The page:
Josh Hader’s July struggles continue as Brewers close in on three home runs in loss to Giants

The San Francisco Giants snatched victory from the jaws of defeat Friday night with a stunning six-run, ninth-inning comeback against the Milwaukee Brewers to win 8-5. Mike Yastrzemski capped off the rally with a walk-in grand slam. It was San Francisco’s first home run since Aug. 25, 2020. Almost two years ago.

Here’s the three-home run, six-run round nine rally:

Note that all three home runs and six runs came against the Brewers’ closest, Josh Hader, arguably the best reliever in the sport. Lately though, Hader has been anything but. Friday’s slump was the fifth time in six appearances Hader allowed a run, and he’s allowed four home runs to the last eight batters he’s faced. It seems impossible for a guy with his stuff, but it’s true.

Here are Hader’s last six appearances:

4th July

against the cubs

1

2

1

1

0

2

1

July 6

against the cubs

1

1

1

1

1

2

0

July 8

against pirates

1

2

1

1

1

2

0

July 12

at Twins

1

0

0

0

0

3

0

July 13

at Twins

0

2

3

3

1

0

1

July 15th

among the giants

1/3

5

6

6

0

0

3

Total

4 1/3

12

12

12

3

9

5

Prior to those six games, Hader had a 1.05 ERA and held batters to a .125/.196/.225 batting line for 25 2/3 innings. He now has a 4.50 ERA and an opposing batting line of .204/.280/.434 in 30 innings.

“It was fastball tonight,” Brewers manager Craig Counsell told MLB.com after Friday’s loss. “They jumped on fastballs. I think we have to get to work and try to help him. Location is always something that’s obviously important. He lived with a great fastball. Hitters know that “a fastball is coming, and it’s been dominating. I just gotta get a look at it and get it right.”

Hader, an All-Star this year for the fourth time in six major league seasons, confirmed he was healthy after Friday’s collapse. He attributed his recent troubles to poor execution, and, yes, that’s definitely one of them, though it’s worth noting that his fastball smell rate is the worst of his career, at 33.3%. It’s usually up around 40 percent. The hitters are taking great tears against what has been one of the best fastballs in the game in recent seasons.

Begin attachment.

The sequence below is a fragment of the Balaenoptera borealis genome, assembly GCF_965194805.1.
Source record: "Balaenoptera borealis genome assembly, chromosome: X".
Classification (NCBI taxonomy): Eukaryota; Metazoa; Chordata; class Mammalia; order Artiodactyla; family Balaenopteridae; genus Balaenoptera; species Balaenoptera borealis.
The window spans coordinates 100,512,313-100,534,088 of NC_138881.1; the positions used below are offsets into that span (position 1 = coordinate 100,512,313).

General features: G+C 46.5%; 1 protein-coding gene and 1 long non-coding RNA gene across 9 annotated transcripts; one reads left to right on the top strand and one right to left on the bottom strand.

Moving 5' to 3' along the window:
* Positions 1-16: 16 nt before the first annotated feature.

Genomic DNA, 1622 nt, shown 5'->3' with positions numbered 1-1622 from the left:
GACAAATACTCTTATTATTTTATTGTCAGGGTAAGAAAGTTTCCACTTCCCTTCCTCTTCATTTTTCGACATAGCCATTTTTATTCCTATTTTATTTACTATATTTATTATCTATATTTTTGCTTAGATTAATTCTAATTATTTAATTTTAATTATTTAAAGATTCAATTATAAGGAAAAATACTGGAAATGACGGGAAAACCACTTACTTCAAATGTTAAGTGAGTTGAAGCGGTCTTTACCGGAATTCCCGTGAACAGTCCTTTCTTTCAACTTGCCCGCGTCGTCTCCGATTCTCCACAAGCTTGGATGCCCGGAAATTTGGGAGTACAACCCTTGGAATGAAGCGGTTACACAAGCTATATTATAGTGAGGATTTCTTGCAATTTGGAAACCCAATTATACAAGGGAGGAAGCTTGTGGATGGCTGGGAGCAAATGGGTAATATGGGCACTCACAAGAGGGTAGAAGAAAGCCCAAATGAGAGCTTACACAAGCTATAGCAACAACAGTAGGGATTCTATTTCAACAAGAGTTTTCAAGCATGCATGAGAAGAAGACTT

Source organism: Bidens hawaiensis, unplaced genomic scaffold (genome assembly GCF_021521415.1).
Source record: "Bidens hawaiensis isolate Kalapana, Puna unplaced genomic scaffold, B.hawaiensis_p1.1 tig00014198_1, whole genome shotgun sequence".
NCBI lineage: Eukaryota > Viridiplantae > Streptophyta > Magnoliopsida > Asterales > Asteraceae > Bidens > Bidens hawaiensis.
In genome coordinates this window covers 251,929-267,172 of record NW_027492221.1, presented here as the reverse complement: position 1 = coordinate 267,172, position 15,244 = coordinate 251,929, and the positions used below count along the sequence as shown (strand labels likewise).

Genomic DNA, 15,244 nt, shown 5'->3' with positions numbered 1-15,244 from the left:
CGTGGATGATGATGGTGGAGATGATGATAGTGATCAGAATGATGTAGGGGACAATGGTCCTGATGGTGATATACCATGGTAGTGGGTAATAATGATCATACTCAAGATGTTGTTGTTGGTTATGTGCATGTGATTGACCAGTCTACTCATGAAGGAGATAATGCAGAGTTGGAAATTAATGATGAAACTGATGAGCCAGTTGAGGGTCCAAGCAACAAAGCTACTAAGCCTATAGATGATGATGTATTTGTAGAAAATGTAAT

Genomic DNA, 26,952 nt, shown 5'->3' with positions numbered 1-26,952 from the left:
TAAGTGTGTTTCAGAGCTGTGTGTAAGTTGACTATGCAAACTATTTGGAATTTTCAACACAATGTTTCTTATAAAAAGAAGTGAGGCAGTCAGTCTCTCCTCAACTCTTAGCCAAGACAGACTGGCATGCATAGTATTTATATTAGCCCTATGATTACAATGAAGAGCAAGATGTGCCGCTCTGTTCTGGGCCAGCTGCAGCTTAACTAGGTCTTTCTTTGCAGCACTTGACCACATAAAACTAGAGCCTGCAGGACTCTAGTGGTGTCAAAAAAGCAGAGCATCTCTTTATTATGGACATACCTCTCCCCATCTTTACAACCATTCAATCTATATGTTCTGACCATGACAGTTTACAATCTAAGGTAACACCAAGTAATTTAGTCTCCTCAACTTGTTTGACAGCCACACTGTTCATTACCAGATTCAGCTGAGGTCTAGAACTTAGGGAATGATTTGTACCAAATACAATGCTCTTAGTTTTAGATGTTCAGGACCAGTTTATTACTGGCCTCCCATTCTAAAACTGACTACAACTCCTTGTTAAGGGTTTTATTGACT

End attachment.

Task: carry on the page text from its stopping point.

“I think it’s just the executing part of the throw. I don’t think it’s anything big. I think it’s the ‘finishing’ part of the throw. If you can execute the throws you need to do and limit mistakes, you’re going to put yourself in a better position,” Hader said after the missed save. “I feel like I’m trying to feel things I don’t need and I’ve lost the aggression I normally have. So it’s just little things. But I just have to move on. something else and bring it tomorrow.”

headshot-image

It should be noted that Hader has had bad times like this before, but not quite. wrong. Last July, he allowed six runs and three homers in 5 2/3 innings spread over six appearances. In 2020, he allowed seven runs in 4 1/3 innings spread over six games. In 2019, Hader had a protracted slump in which he allowed 13 runs and seven homers in 16 innings spanning 15 appearances. Hader has done stuff like this before. He has shown that he can overcome crises and become dominant again.

That said, a troubled reconciliation could sink a team in a race for the division title. The Brewers have an elite setup man in Devin Williams (1.77 ERA with 50 strikeouts in 35 2/3 innings) and could put him in the closer role a bit, just to relieve Hader and allow him to reset into something else. than high leverage situations. It doesn’t have to be permanent. Once Hader is on the right track, he can come back on the close, because when he’s dominant in the ninth, the Brewers are at their best.

Big relatives have bad times all the time — Hall of Famer Mariano Rivera had a bad week in April and a bad week in August every year, like clockwork — though Hader’s current bad time is worse than the most, plus it’s little more than just a bad week. I’m not sure the Brewers and Hader are panicking yet. There are, however, red flags. His fastball is hit very hard. Hader has shown he can self-correct when he slumps, and Milwaukee needs that to happen soon.

“He’s looking to pitch, and he’s not pitching a lot right now. He’s just looking to pitch,” Counsell told MLB.com. “…It wasn’t a good night. We have to get to work and see what’s going on, and try to help him fix it.”

About Marc Womack

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